When a geeky, stilted or otherwise awkward character steadily becomes more cool, relaxed and well-rounded, this character is brought in to fill the vacuum and emphasize the original's new-found coolness.
Compare Suspiciously Similar Substitute, where the original character leaves before being replaced by a similar one; Over and Under the Top, where two characters start out similar but different in degree; and Cousin Oliver, when a new character is brought in to fill the role of the cute child after the previous one grew up.
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In Pokémon, May was brought in as a brand new starting trainer, as main character Ash was becoming a bit more mature and experienced with two regions and the Orange Islands under his belt. This would later be repeated when May and her Suspiciously Similar Substitute Dawn meet in the same Pokémon contest in Sinnoh. However, May hasn't completelychanged...
Archie Comics has Cheryl Blossom, who was introduced as a Ms. Fanservice-type, but also as a contrast to Veronica, who had undergone enough character development that there was some need for a new version of her. Cheryl is bitchier, richer and skankier than Veronica ever was. Veronica, although certainly being rich, bitchy, and seductive, was never outright skanky, but Cheryl clearly was.
In Toy Story 2, Buzz was given one of these in the form of a newly unpackaged Buzz Lightyear toy. Like the first Buzz, he had no idea he was a toy. This only served to remind our Buzz Prime how annoying and stuck up he'd acted right out of the box. "Tell me I wasn't this deluded..."
In Warrior Cats, Darkstripe served as the Butt Monkey until he died at the end of the first arc. When his spirit returned to seek vengeance along with the other villains in the fourth arc, Darkstripe had managed to grow stronger because of all the abuse he had suffered and he actually posed a credible threat. Because of this, another villain called Snowtuft was introduced to be the Butt Monkey, and got pushed around and beaten up by the other characters in all but one of his appearances.
Minerva Paradiso in Artemis Fowl book five is a child genius attempting to capture a fairy - in this case not a police officer, but a demon. The similarities are all there between her and Artemis, down to the Greek and Roman God names.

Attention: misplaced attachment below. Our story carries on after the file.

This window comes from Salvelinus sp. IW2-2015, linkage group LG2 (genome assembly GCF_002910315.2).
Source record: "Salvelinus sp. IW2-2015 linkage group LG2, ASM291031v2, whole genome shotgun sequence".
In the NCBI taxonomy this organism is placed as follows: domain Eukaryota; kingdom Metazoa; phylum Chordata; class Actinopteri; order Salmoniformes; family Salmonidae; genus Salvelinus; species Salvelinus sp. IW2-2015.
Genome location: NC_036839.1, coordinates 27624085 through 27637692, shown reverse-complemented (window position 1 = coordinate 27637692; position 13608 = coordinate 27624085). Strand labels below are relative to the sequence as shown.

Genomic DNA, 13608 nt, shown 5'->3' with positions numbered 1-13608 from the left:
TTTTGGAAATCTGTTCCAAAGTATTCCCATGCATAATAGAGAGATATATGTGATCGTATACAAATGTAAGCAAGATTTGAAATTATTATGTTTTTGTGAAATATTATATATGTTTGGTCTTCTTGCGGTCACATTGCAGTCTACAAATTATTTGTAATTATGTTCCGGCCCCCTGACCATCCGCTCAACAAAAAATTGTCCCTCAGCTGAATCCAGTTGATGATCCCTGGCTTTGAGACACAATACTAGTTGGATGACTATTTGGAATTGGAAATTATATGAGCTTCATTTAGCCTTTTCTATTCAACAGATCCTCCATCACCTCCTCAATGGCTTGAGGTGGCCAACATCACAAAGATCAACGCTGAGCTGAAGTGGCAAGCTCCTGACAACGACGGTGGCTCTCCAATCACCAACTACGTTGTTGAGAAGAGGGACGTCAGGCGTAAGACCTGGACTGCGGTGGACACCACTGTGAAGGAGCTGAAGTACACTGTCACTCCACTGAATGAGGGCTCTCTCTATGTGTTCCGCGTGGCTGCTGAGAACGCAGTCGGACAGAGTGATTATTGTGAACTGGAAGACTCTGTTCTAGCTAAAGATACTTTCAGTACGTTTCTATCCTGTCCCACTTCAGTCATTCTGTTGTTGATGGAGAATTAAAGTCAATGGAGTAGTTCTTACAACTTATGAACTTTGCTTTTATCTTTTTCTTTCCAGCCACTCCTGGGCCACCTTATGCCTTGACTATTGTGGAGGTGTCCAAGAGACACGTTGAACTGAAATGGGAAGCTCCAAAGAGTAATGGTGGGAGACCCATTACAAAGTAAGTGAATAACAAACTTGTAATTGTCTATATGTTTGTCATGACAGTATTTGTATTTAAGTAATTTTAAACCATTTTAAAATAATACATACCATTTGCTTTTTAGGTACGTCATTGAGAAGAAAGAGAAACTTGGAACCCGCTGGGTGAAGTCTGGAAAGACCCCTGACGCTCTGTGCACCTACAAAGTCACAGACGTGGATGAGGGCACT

In the second book of The Pendragon Adventure, Spader, a new Traveler, spends the entire book on the same learning curve Bobby had in the first, letting Bobby show off his newfound confidence in comparison. His plot arc even follows some of the same points Bobby's did, down to Uncle Press dying for him the same way that Osa did for Bobby
On Buffy the Vampire Slayer, Watcher Rupert Giles (Anthony Stewart Head) became steadily more relaxed, funny, confident, modern and so on, so in time, Wesley Wyndham-Pryce (Alexis Denisof) was brought in to fill the role of wet, panicky, geeky, trapped in the past, obsessed with manners and decorum, uptight, and having no sense of humour. Interestingly, Wesley then underwent a similartransformation as he transitioned from Buffy to Angel, becoming a fully rounded character in time.
Similarly, Anya became this for Cordy, who probably underwent the most amount of character development in the entire Buffyverse. Though in this case, most of Cordelia's character development occurred on Angel, so it was really a matter of her leaving the show and having Anya to fill in that place.
Archeologist Daniel Jackson (Michael Shanks) becomes steadily more physical and cool as Stargate SG-1 goes on (and the writers run out of allergy and geek jokes). During the episode "Meridian", he is rendered unavailable/thought to be dead and is temporarily replaced by an anthropologist, Jonas Quinn who is essentially the big geek Daniel used to be, and remains an ongoing (intermittent) figure of fun.
In one episode Robert Rothman was a geekier archeologist when Daniel was temporarily unavailable.
Dr. McKay starts out as a recurring SG-1 character who shows up whenever there's a need for a scientist to jerkily disagree with the main characters. On Stargate Atlantis, he is one of the main characters, so he gets some character development and Dr. Kavanagh is introduced to take over the "recurring jerk scientist" role.